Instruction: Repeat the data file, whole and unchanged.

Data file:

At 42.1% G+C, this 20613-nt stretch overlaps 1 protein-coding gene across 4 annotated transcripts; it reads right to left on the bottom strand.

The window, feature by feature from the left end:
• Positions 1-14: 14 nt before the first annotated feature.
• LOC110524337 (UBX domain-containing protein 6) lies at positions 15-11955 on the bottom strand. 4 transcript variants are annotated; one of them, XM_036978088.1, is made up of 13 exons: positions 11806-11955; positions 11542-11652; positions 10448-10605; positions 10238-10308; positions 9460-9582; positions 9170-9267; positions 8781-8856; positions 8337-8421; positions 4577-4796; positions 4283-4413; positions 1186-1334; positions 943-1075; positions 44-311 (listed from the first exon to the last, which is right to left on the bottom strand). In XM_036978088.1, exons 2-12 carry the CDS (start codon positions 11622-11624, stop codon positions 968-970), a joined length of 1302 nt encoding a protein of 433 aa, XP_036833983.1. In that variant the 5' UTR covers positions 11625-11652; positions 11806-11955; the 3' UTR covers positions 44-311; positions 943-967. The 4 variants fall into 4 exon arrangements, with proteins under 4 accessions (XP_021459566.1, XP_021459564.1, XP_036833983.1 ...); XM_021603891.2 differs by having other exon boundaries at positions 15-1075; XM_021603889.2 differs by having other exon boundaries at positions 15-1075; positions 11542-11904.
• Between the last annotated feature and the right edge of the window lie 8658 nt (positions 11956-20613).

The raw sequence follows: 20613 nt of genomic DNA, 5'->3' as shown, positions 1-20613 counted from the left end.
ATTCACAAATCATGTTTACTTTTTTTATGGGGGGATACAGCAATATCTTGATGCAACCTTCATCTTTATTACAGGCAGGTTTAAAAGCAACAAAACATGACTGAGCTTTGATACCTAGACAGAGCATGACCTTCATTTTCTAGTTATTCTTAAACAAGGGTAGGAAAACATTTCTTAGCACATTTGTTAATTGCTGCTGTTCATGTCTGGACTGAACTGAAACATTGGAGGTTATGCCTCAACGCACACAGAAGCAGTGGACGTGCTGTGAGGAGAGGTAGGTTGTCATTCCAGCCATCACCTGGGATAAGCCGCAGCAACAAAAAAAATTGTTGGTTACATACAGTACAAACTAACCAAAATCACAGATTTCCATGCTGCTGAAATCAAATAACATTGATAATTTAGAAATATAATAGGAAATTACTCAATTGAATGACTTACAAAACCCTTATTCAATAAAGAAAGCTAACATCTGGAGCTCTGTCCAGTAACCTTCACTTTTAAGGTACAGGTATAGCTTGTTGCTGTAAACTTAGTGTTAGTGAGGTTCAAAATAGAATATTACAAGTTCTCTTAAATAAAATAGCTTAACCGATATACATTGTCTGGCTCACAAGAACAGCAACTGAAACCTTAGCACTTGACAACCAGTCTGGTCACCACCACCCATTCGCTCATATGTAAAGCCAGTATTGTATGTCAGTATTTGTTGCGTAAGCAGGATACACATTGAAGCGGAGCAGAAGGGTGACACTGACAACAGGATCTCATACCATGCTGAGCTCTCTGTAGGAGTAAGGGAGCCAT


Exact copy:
At 42.1% G+C, this 20613-nt stretch overlaps 1 protein-coding gene across 4 annotated transcripts; it reads right to left on the bottom strand.

The window, feature by feature from the left end:
• Positions 1-14: 14 nt before the first annotated feature.
• LOC110524337 (UBX domain-containing protein 6) lies at positions 15-11955 on the bottom strand. 4 transcript variants are annotated; one of them, XM_036978088.1, is made up of 13 exons: positions 11806-11955; positions 11542-11652; positions 10448-10605; positions 10238-10308; positions 9460-9582; positions 9170-9267; positions 8781-8856; positions 8337-8421; positions 4577-4796; positions 4283-4413; positions 1186-1334; positions 943-1075; positions 44-311 (listed from the first exon to the last, which is right to left on the bottom strand). In XM_036978088.1, exons 2-12 carry the CDS (start codon positions 11622-11624, stop codon positions 968-970), a joined length of 1302 nt encoding a protein of 433 aa, XP_036833983.1. In that variant the 5' UTR covers positions 11625-11652; positions 11806-11955; the 3' UTR covers positions 44-311; positions 943-967. The 4 variants fall into 4 exon arrangements, with proteins under 4 accessions (XP_021459566.1, XP_021459564.1, XP_036833983.1 ...); XM_021603891.2 differs by having other exon boundaries at positions 15-1075; XM_021603889.2 differs by having other exon boundaries at positions 15-1075; positions 11542-11904.
• Between the last annotated feature and the right edge of the window lie 8658 nt (positions 11956-20613).

The raw sequence follows: 20613 nt of genomic DNA, 5'->3' as shown, positions 1-20613 counted from the left end.
ATTCACAAATCATGTTTACTTTTTTTATGGGGGGATACAGCAATATCTTGATGCAACCTTCATCTTTATTACAGGCAGGTTTAAAAGCAACAAAACATGACTGAGCTTTGATACCTAGACAGAGCATGACCTTCATTTTCTAGTTATTCTTAAACAAGGGTAGGAAAACATTTCTTAGCACATTTGTTAATTGCTGCTGTTCATGTCTGGACTGAACTGAAACATTGGAGGTTATGCCTCAACGCACACAGAAGCAGTGGACGTGCTGTGAGGAGAGGTAGGTTGTCATTCCAGCCATCACCTGGGATAAGCCGCAGCAACAAAAAAAATTGTTGGTTACATACAGTACAAACTAACCAAAATCACAGATTTCCATGCTGCTGAAATCAAATAACATTGATAATTTAGAAATATAATAGGAAATTACTCAATTGAATGACTTACAAAACCCTTATTCAATAAAGAAAGCTAACATCTGGAGCTCTGTCCAGTAACCTTCACTTTTAAGGTACAGGTATAGCTTGTTGCTGTAAACTTAGTGTTAGTGAGGTTCAAAATAGAATATTACAAGTTCTCTTAAATAAAATAGCTTAACCGATATACATTGTCTGGCTCACAAGAACAGCAACTGAAACCTTAGCACTTGACAACCAGTCTGGTCACCACCACCCATTCGCTCATATGTAAAGCCAGTATTGTATGTCAGTATTTGTTGCGTAAGCAGGATACACATTGAAGCGGAGCAGAAGGGTGACACTGACAACAGGATCTCATACCATGCTGAGCTCTCTGTAGGAGTAAGGGAGCCAT